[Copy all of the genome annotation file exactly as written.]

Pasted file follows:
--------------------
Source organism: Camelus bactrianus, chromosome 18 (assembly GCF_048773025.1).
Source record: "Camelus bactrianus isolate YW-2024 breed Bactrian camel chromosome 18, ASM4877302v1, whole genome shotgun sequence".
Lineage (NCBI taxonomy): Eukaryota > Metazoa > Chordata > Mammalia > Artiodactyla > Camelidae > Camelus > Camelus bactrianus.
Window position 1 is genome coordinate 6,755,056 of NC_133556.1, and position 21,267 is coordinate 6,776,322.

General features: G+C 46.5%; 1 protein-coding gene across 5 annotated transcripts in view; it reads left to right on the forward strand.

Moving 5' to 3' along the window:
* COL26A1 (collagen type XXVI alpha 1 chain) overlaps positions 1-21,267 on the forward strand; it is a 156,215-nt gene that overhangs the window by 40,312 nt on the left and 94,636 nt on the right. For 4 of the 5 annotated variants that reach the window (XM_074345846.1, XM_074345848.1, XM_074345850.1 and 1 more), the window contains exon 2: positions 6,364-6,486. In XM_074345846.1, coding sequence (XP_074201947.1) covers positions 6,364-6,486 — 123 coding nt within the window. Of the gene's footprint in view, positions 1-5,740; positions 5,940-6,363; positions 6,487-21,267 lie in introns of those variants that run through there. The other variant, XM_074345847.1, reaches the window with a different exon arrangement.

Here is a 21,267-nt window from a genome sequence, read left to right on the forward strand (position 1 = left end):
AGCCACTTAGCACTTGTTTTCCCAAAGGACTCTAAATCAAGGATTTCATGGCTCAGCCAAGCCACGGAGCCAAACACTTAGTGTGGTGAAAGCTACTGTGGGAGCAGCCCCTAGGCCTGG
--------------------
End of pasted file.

Source organism: Camelus bactrianus, chromosome 18 (assembly GCF_048773025.1).
Source record: "Camelus bactrianus isolate YW-2024 breed Bactrian camel chromosome 18, ASM4877302v1, whole genome shotgun sequence".
Lineage (NCBI taxonomy): Eukaryota > Metazoa > Chordata > Mammalia > Artiodactyla > Camelidae > Camelus > Camelus bactrianus.
Window position 1 is genome coordinate 6,755,056 of NC_133556.1, and position 21,267 is coordinate 6,776,322.

General features: G+C 46.5%; 1 protein-coding gene across 5 annotated transcripts in view; it reads left to right on the forward strand.

Moving 5' to 3' along the window:
* COL26A1 (collagen type XXVI alpha 1 chain) overlaps positions 1-21,267 on the forward strand; it is a 156,215-nt gene that overhangs the window by 40,312 nt on the left and 94,636 nt on the right. For 4 of the 5 annotated variants that reach the window (XM_074345846.1, XM_074345848.1, XM_074345850.1 and 1 more), the window contains exon 2: positions 6,364-6,486. In XM_074345846.1, coding sequence (XP_074201947.1) covers positions 6,364-6,486 — 123 coding nt within the window. Of the gene's footprint in view, positions 1-5,740; positions 5,940-6,363; positions 6,487-21,267 lie in introns of those variants that run through there. The other variant, XM_074345847.1, reaches the window with a different exon arrangement.

Here is a 21,267-nt window from a genome sequence, read left to right on the forward strand (position 1 = left end):
AGCCACTTAGCACTTGTTTTCCCAAAGGACTCTAAATCAAGGATTTCATGGCTCAGCCAAGCCACGGAGCCAAACACTTAGTGTGGTGAAAGCTACTGTGGGAGCAGCCCCTAGGCCTGG